Let me now remind you, dear brothers and sisters, of the Good News I preached to you before. You welcomed it then, and you still stand firm in it. It is this Good News that saves you if you continue to believe the message I told you — unless, of course, you believed something that was never true in the first place. I passed on to you what was most important and what had also been passed on to me. Christ died for our sins, just as the Scriptures said. He was buried, and he was raised from the dead on the third day, just as the Scriptures said (1 Corinthians 15:1-4 NLT).
Sometimes we make things too confusing. When the apostle Paul wrote a struggling community of new believers in Corinth, they faced many challenges in their life of faith. Most of their problems were caused by people forgetting the simple, clear, core message they had originally accepted. So as Paul gets near the conclusion of his letter to them, he reminds them of this core message. Notice that he describes this message as the Good News ...
- that he preached to them
- that they had welcomed
- upon which they had built their lives
- that had saved them
- that is the most important message
- that Paul passed on to them
- that had been passed on to Paul
In other words, this Good News message is the real deal, God's truth, and what is absolutely essential to salvation.
And what is this Good News? Ah, that answer is simple and clear:
- Christ died for our sins, just as the Scriptures said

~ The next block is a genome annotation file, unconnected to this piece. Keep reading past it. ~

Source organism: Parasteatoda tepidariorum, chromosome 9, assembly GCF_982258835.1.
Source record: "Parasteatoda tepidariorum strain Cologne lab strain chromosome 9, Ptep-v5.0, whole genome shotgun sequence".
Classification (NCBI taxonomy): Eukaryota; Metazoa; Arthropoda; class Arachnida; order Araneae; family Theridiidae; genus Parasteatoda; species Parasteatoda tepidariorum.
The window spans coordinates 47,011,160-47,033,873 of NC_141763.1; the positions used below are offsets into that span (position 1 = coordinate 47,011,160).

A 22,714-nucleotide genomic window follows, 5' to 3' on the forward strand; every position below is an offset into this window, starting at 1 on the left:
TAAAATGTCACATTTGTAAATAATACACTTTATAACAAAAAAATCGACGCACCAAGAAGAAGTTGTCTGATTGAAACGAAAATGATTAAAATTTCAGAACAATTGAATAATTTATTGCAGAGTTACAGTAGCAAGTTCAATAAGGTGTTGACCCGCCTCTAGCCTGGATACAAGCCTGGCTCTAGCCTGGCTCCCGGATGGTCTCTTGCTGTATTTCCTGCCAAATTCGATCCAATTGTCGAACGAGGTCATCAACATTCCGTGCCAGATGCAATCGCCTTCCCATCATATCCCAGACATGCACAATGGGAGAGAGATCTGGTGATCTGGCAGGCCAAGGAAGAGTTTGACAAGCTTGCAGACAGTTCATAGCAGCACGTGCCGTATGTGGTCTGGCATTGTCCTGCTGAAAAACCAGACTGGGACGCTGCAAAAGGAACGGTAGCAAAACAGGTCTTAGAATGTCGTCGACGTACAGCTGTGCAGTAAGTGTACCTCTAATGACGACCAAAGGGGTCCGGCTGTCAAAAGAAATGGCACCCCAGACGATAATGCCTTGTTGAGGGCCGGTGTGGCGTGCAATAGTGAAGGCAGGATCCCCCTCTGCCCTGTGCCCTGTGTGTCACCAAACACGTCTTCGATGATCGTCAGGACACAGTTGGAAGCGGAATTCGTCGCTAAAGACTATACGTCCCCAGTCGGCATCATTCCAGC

- Christ was buried
- Christ was raised from the dead on the third day, just as the Scriptures said.
The heart of our new life in Christ is our trust in what Jesus did to save us — his death, burial, and resurrection. As Paul says elsewhere, Jesus "was handed over to die because of our sins, and he was raised to life to make us right with God" (Romans 4:25). Jesus is the gift of God's grace for us, and our appropriate response is our trust in what Jesus did to save us!
So do we really trust that God loves us so much that he would give Jesus as the sacrifice for our sins? (John 3:16)
Do we trust that Jesus makes us right, holy, and without fault in the eyes of God because of his sacrifice for our sins and his victory over death through the resurrection? (Colossians 1:21-22)
It's so easy for us to trade away this gift of grace for a system that makes us try to earn our salvation through some set of acts, works, or knowledge. It's so easy for us to give back the gift we've received, and start relying on ourselves rather than the work of God through Christ!
So God built into our lives some powerful moments to experience the Good News of Jesus. Paul describes the importance of baptism in remarkable symmetry to the core message of the Good News (Romans 6:3-5; cf. Colossians 2:11-12). In baptism, we experience the sacrifice of Christ as we place our trust in what he has done for us:
Or have you forgotten that when we were joined with Christ Jesus in baptism, we joined him in his death? For we died and were buried with Christ by baptism. And just as Christ was raised from the dead by the glorious power of the Father, now we also may live new lives. Since we have been united with him in his death, we will also be raised to life as he was.
Notice how their baptism (Romans 6:3-5) directly parallels what Paul calls "most important," the Good News they had received (1 Corinthians 15:1-5). Paul says that they "joined with Christ Jesus in baptism" ...
- They joined with Christ in his death — Christ died for our sins, just as the Scriptures said
- They were buried with Christ — Christ was buried